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Offline robfl  
#1 Posted : 11 October 2020 21:19:02(UTC)
robfl

United Kingdom   
Joined: 11/10/2020(UTC)
Posts: 13
Location: England, Warwickshire
Hi everyone,
I'm new to the forum (first post) and it has been very helpful for info, with my Z gauge loco, which had the hard oil problem, now solved.

I have been trying my hand at card buildings, mainly from Wordsworth. The buildings are OO gauge, but I resized them to 35% as per several conversion suggestions on the internet. The problem is that the buildings seem to come out rather small, particularly noticeable when I tried the engine shed, it was only just big enough for the train to enter.
I have calculated the percentage reduction myself and get 35%.

So what am I doing wrong Confused and what conversion percentage other users use?

Thanks for looking, Rob Smile
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Offline Poor Skeleton  
#2 Posted : 11 October 2020 21:55:25(UTC)
Poor Skeleton

United Kingdom   
Joined: 09/10/2015(UTC)
Posts: 375
Location: England, Cambridge
Originally Posted by: robfl Go to Quoted Post
Hi everyone,
I'm new to the forum (first post) and it has been very helpful for info, with my Z gauge loco, which had the hard oil problem, now solved.

I have been trying my hand at card buildings, mainly from Wordsworth. The buildings are OO gauge, but I resized them to 35% as per several conversion suggestions on the internet. The problem is that the buildings seem to come out rather small, particularly noticeable when I tried the engine shed, it was only just big enough for the train to enter.
I have calculated the percentage reduction myself and get 35%.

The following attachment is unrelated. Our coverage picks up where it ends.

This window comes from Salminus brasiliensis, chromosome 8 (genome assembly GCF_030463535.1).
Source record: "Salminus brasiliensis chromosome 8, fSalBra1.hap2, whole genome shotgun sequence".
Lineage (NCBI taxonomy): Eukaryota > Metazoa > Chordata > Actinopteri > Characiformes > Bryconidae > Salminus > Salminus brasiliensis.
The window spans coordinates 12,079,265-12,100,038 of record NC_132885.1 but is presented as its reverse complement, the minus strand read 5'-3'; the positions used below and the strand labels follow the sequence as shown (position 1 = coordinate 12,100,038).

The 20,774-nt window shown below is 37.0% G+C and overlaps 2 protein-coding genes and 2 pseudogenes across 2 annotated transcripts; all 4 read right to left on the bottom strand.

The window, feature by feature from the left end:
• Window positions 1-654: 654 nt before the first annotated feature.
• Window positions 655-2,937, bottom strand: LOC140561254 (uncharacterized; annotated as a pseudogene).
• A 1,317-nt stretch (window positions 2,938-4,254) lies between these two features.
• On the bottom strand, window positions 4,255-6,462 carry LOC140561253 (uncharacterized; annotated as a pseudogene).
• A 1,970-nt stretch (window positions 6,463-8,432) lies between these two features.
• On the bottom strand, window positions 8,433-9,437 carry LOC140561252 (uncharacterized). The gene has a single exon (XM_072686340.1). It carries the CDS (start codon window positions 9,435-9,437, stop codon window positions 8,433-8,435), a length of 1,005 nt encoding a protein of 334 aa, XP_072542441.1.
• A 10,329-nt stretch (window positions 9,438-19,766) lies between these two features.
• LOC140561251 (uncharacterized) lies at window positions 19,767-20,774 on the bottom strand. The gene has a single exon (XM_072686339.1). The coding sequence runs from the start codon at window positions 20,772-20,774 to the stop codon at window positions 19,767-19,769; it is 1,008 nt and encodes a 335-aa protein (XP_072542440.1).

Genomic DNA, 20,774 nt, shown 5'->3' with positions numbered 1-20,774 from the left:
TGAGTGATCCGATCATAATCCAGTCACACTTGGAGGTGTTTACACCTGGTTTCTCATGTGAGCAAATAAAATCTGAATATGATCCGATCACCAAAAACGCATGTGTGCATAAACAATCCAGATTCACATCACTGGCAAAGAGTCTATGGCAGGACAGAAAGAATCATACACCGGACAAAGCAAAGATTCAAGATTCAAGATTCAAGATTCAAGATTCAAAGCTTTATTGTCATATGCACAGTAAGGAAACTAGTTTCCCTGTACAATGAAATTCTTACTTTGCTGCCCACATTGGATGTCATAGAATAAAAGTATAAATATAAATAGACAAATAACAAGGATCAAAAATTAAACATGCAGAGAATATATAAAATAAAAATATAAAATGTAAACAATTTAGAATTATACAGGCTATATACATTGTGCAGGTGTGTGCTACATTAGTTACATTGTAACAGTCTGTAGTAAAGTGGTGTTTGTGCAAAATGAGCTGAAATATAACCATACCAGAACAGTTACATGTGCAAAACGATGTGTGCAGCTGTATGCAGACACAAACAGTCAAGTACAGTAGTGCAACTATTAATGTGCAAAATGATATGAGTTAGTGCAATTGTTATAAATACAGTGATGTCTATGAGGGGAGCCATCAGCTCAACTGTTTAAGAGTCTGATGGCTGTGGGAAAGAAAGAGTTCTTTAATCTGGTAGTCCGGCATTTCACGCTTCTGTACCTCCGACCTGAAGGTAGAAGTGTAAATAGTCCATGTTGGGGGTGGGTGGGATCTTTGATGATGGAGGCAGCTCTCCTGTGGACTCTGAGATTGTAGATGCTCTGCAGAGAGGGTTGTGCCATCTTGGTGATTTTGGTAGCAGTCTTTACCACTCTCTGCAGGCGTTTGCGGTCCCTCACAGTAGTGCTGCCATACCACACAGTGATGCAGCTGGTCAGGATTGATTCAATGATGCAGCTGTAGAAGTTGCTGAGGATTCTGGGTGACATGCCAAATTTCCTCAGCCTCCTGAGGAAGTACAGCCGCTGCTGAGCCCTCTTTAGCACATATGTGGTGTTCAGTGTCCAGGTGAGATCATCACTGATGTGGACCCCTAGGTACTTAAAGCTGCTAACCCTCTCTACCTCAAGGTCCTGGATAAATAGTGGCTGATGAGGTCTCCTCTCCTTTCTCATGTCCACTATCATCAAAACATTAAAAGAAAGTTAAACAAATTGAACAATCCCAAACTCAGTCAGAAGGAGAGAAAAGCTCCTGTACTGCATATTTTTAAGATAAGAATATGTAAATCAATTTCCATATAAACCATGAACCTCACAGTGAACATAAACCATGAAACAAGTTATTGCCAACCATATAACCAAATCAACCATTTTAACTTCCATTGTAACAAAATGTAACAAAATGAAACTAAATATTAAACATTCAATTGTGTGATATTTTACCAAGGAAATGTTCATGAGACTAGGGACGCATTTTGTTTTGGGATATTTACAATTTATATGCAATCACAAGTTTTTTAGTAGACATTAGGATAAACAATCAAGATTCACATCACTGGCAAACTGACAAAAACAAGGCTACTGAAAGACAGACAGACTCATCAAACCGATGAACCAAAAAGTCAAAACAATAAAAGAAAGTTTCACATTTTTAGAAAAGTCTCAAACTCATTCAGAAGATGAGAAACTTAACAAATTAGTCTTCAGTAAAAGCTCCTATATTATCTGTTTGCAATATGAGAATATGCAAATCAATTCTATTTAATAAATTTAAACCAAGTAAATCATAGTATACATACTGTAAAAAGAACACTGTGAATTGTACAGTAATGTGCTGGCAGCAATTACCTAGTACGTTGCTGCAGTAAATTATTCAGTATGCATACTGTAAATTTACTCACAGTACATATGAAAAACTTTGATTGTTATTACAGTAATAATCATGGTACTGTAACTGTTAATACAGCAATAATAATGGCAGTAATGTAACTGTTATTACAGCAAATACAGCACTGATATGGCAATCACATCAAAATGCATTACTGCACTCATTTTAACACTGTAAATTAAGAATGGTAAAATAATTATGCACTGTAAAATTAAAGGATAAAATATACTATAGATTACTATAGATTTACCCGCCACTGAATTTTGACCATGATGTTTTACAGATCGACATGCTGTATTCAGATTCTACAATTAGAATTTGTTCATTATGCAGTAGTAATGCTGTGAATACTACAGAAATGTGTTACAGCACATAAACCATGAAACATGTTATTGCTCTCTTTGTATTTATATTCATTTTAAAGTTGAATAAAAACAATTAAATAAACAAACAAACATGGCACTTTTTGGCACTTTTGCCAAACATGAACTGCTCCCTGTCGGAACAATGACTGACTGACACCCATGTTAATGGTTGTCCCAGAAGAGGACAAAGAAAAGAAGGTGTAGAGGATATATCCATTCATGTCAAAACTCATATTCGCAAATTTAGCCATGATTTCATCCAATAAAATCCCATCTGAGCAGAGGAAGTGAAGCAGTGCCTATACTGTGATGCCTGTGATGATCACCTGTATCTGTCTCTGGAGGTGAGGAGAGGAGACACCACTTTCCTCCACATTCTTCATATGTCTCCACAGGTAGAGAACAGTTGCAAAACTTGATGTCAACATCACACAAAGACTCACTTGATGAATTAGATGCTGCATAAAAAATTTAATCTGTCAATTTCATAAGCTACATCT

So what am I doing wrong Confused and what conversion percentage other users use?

Thanks for looking, Rob Smile


Hi Rob,

Welcome to the forum and the wonderful, frustrating and joyous world of Z scale!

I suspect the problem is one of differing loading gauge between UK and European trains. I believe OO (1:76) was chosen so that British models had the same loading gauge as the HO (1:87) European models. If that's the case, scaling the card buildings to 40% should bring them out about right.

It's also true that OO/HO model buildings tend to be "compressed" (i.e. smaller than an exact scale model would be) so you can fit more into a layout, but this wouldn't explain why there's so little headroom in your engine shed!

Hope that's of help, all the best


Chris
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Offline robfl  
#3 Posted : 11 October 2020 23:56:48(UTC)
robfl

United Kingdom   
Joined: 11/10/2020(UTC)
Posts: 13
Location: England, Warwickshire
Hi Chris,

That's very interesting, the scale sizes aren't hard and fast rules then. I will try remaking the engine shed to 40% tomorrow and post the results. Thanks for your help.

Rob. Smile
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Offline Big AL  
#4 Posted : 25 October 2020 11:41:29(UTC)
Big AL

United Kingdom   
Joined: 25/10/2020(UTC)
Posts: 55
Location: Scotland, Glasgow
Hi Rob, I find this scale conversion chart very handy.

http://www.urbaneagle.com/data/RRconvcharts.html

Looks like 34% would be bang on for 1:76 to 1:220



I am currently modelling a lot of buildings in Autodesk Fusion 360 for my first Z Scale layout, and have this chart printed beside my modelling PC. It is invaluable.


Offline Big AL  
#5 Posted : 25 October 2020 14:56:06(UTC)
Big AL

United Kingdom   
Joined: 25/10/2020(UTC)
Posts: 55
Location: Scotland, Glasgow
I actually printed one of these at 34% and built it on top of a plasticard form. I think it looks pretty scale?

https://imgur.com/a/vBsaCn3
Offline Poor Skeleton  
#6 Posted : 25 October 2020 20:16:35(UTC)
Poor Skeleton

United Kingdom   
Joined: 09/10/2015(UTC)
Posts: 375
Location: England, Cambridge
Originally Posted by: Big AL Go to Quoted Post
Hi Rob, I find this scale conversion chart very handy.

http://www.urbaneagle.com/data/RRconvcharts.html

Looks like 34% would be bang on for 1:76 to 1:220


I don't think Rob mentioned whether he was modelling British or European outline. If it's the former I'm not certain that the scale would be 1:220 but I suspect not as I doubt you'd get the body shells onto the Marklin chassis at that scale.